Creating a budgeting plan for your household can feel overwhelming and hard, but Excel can help you get organized and on track with a variety of free and premium budgeting templates.
Get a lay of the land
The purpose of a household budget is to summarize what you earn against what you spend to help you plan for long and short-term goals. Using a budgeting spreadsheet can help make your financial health a priority by keeping spending in check and savings on the rise!
Smart money with Money in Excel
Money in Excel can help you take control of your finances. It's the only template that securely connects to your financial institutions to import and sync accounts into an Excel spreadsheet. Track finances and get personalized tips without ever leaving Excel.
Note: Money in Excel is a premium template available as part of a Microsoft 365 Personal or Family subscription and is currently only available in the United States.
DIY with the Personal budget template
Prefer to do things yourself? This Excel template can help you track your monthly budget by income and expenses. Input your costs and income, and any difference is calculated automatically so you can avoid shortfalls or make plans for any projected surpluses. Compare projected costs with actual costs to hone your budgeting skills over time.
Tip: Track monthly expenses
Utilities, credit cards, and insurance are billed monthly, so the easiest way to keep an eye on expenses is to determine how much you spend on a monthly basis.
Don't forget the "extras"
Beyond your electric bill, do you have a movie or game subscription? What about a gym membership? Be sure to keep track of those, too.
Tip: Pay attention to variable expenses
While gas and phone bills generally don't vary in amount month over month, other expenses, such as dining out or clothes shopping, can vary wildly.
Now that you have an overall idea of monthly expenses, it's time to categorize them so you can review your fixed, variable, and discretionary expenses.
Fixed expenses stay the same amount month to month. Examples include a mortgage or rent, health insurance, a car payment, or house taxes. You can capture all of these in a "fixed expenses" category.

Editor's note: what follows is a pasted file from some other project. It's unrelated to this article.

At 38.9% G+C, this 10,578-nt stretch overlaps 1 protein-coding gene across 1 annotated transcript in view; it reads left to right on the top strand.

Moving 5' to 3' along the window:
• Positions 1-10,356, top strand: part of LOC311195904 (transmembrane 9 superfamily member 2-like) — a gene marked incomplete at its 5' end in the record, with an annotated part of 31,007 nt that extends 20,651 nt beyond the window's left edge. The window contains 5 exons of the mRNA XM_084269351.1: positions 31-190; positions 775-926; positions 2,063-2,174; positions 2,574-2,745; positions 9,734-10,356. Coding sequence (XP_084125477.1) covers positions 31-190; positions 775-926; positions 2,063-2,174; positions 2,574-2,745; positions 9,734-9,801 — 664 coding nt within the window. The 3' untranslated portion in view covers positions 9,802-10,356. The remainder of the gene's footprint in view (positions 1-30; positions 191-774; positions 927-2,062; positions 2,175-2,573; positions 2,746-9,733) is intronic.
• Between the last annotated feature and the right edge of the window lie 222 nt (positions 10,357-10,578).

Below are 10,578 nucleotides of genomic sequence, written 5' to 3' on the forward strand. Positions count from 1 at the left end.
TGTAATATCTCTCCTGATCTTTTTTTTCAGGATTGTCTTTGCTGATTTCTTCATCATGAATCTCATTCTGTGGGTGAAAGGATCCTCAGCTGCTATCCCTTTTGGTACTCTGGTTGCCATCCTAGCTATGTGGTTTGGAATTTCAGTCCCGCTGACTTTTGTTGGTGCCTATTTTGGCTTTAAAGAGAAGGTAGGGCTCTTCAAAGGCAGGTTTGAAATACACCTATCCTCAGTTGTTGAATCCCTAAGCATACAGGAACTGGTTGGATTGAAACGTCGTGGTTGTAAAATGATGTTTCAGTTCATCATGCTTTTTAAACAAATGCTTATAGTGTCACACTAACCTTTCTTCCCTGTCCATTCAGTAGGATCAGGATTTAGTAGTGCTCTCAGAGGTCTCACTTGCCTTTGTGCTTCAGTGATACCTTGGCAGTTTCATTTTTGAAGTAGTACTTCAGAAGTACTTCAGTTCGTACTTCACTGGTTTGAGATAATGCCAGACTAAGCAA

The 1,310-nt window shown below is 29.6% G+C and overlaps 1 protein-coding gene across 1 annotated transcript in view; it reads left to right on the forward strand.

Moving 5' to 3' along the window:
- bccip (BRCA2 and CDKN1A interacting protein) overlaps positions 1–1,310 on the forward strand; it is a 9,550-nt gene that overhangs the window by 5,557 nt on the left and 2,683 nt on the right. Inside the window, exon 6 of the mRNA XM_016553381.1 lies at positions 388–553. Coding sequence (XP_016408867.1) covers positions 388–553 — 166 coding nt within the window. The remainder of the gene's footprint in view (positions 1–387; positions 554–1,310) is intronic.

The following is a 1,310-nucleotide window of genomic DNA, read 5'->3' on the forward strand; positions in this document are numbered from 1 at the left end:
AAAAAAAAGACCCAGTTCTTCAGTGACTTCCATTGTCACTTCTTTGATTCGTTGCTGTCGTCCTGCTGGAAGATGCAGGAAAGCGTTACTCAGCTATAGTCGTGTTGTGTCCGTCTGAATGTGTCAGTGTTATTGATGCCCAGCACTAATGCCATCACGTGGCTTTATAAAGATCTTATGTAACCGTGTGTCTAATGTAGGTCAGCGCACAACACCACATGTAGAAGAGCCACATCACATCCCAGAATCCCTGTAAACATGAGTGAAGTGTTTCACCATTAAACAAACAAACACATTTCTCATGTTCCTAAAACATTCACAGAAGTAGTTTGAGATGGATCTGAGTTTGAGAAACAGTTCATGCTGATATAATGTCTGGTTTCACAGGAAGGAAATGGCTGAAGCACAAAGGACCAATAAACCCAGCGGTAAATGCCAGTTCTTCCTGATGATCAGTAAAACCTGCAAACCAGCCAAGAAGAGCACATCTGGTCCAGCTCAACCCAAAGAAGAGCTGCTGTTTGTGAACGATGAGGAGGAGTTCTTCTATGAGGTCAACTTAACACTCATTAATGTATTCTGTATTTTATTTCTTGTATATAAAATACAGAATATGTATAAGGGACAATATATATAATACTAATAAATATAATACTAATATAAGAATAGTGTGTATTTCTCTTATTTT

Tip: Variable expenses
You can't do without variable expenses, but they can fluctuate from month to month. Such expenses include groceries, car maintenance, electricity, and water usage.
Discretionary expenses can vary wildly from one month to the next. Examples include dining out, streaming service subscriptions, a club membership, cable, and clothing.
Set your goals
Once you have a good idea of how much money is coming in versus what you're spending, you can start prioritizing for your short and long term goals.
Budget a home remodel
Is your washing machine on the fritz? Are your cabinets getting shabby? Master bath need an upgrade? Remodeling your home can present many contingencies. Remember to include these expenses as you look at your financial goals.
Tip: Keep your wedding options open
Consistent review of your finances helps you figure out if you've saved enough to purchase an item that's essential or just "nice to have." Do you need that rose archway for your wedding procession or just really want one? Either way, be sure to track this against your goals.
> Floral wedding budget
Plan for fun at college
If you stick to fixed expenses, you can get to your short and long term goals more quickly. But, you can also include a certain amount in your monthly budget for fun and entertainment - a variable expense you certainly might want to track while attending college.